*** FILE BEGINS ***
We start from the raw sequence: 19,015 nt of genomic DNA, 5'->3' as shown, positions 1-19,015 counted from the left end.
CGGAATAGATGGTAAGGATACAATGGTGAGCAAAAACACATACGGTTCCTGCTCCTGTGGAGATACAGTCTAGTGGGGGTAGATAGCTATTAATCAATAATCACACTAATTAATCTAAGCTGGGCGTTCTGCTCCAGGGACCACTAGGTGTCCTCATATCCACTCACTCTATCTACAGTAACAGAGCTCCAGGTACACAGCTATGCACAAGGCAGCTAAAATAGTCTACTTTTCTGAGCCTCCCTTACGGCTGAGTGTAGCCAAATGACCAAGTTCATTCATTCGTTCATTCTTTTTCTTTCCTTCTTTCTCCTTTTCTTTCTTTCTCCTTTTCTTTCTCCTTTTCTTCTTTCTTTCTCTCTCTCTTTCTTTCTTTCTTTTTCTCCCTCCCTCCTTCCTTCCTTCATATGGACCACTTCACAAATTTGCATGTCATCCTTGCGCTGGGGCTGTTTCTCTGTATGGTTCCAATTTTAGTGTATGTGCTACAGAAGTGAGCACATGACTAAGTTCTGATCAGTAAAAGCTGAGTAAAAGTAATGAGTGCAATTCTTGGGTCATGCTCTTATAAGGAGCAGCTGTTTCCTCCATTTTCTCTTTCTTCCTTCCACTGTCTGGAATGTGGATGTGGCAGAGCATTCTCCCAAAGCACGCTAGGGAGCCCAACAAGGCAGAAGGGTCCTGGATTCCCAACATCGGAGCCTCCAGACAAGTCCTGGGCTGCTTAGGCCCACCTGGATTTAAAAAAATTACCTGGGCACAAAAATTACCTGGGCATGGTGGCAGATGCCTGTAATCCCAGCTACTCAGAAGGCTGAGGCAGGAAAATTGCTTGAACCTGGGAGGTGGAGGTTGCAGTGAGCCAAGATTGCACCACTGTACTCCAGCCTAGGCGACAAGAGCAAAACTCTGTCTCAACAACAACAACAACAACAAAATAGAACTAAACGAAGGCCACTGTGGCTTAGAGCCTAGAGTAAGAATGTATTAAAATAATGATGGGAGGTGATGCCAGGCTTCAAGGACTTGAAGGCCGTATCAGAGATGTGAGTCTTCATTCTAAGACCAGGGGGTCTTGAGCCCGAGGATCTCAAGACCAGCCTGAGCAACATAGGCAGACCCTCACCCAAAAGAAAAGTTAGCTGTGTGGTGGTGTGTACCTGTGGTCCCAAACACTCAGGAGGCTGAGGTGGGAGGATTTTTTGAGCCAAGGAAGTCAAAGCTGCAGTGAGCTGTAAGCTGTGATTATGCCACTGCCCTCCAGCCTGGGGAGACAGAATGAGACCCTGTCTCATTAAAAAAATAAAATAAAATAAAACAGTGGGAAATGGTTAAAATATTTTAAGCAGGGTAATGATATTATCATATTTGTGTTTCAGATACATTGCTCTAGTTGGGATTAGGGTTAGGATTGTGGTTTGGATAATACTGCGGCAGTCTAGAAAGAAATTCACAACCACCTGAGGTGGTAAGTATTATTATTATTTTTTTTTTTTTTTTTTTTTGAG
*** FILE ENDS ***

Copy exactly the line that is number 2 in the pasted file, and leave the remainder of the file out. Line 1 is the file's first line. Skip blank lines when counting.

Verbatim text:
CGGAATAGATGGTAAGGATACAATGGTGAGCAAAAACACATACGGTTCCTGCTCCTGTGGAGATACAGTCTAGTGGGGGTAGATAGCTATTAATCAATAATCACACTAATTAATCTAAGCTGGGCGTTCTGCTCCAGGGACCACTAGGTGTCCTCATATCCACTCACTCTATCTACAGTAACAGAGCTCCAGGTACACAGCTATGCACAAGGCAGCTAAAATAGTCTACTTTTCTGAGCCTCCCTTACGGCTGAGTGTAGCCAAATGACCAAGTTCATTCATTCGTTCATTCTTTTTCTTTCCTTCTTTCTCCTTTTCTTTCTTTCTCCTTTTCTTTCTCCTTTTCTTCTTTCTTTCTCTCTCTCTTTCTTTCTTTCTTTTTCTCCCTCCCTCCTTCCTTCCTTCATATGGACCACTTCACAAATTTGCATGTCATCCTTGCGCTGGGGCTGTTTCTCTGTATGGTTCCAATTTTAGTGTATGTGCTACAGAAGTGAGCACATGACTAAGTTCTGATCAGTAAAAGCTGAGTAAAAGTAATGAGTGCAATTCTTGGGTCATGCTCTTATAAGGAGCAGCTGTTTCCTCCATTTTCTCTTTCTTCCTTCCACTGTCTGGAATGTGGATGTGGCAGAGCATTCTCCCAAAGCACGCTAGGGAGCCCAACAAGGCAGAAGGGTCCTGGATTCCCAACATCGGAGCCTCCAGACAAGTCCTGGGCTGCTTAGGCCCACCTGGATTTAAAAAAATTACCTGGGCACAAAAATTACCTGGGCATGGTGGCAGATGCCTGTAATCCCAGCTACTCAGAAGGCTGAGGCAGGAAAATTGCTTGAACCTGGGAGGTGGAGGTTGCAGTGAGCCAAGATTGCACCACTGTACTCCAGCCTAGGCGACAAGAGCAAAACTCTGTCTCAACAACAACAACAACAACAAAATAGAACTAAACGAAGGCCACTGTGGCTTAGAGCCTAGAGTAAGAATGTATTAAAATAATGATGGGAGGTGATGCCAGGCTTCAAGGACTTGAAGGCCGTATCAGAGATGTGAGTCTTCATTCTAAGACCAGGGGGTCTTGAGCCCGAGGATCTCAAGACCAGCCTGAGCAACATAGGCAGACCCTCACCCAAAAGAAAAGTTAGCTGTGTGGTGGTGTGTACCTGTGGTCCCAAACACTCAGGAGGCTGAGGTGGGAGGATTTTTTGAGCCAAGGAAGTCAAAGCTGCAGTGAGCTGTAAGCTGTGATTATGCCACTGCCCTCCAGCCTGGGGAGACAGAATGAGACCCTGTCTCATTAAAAAAATAAAATAAAATAAAACAGTGGGAAATGGTTAAAATATTTTAAGCAGGGTAATGATATTATCATATTTGTGTTTCAGATACATTGCTCTAGTTGGGATTAGGGTTAGGATTGTGGTTTGGATAATACTGCGGCAGTCTAGAAAGAAATTCACAACCACCTGAGGTGGTAAGTATTATTATTATTTTTTTTTTTTTTTTTTTTTGAG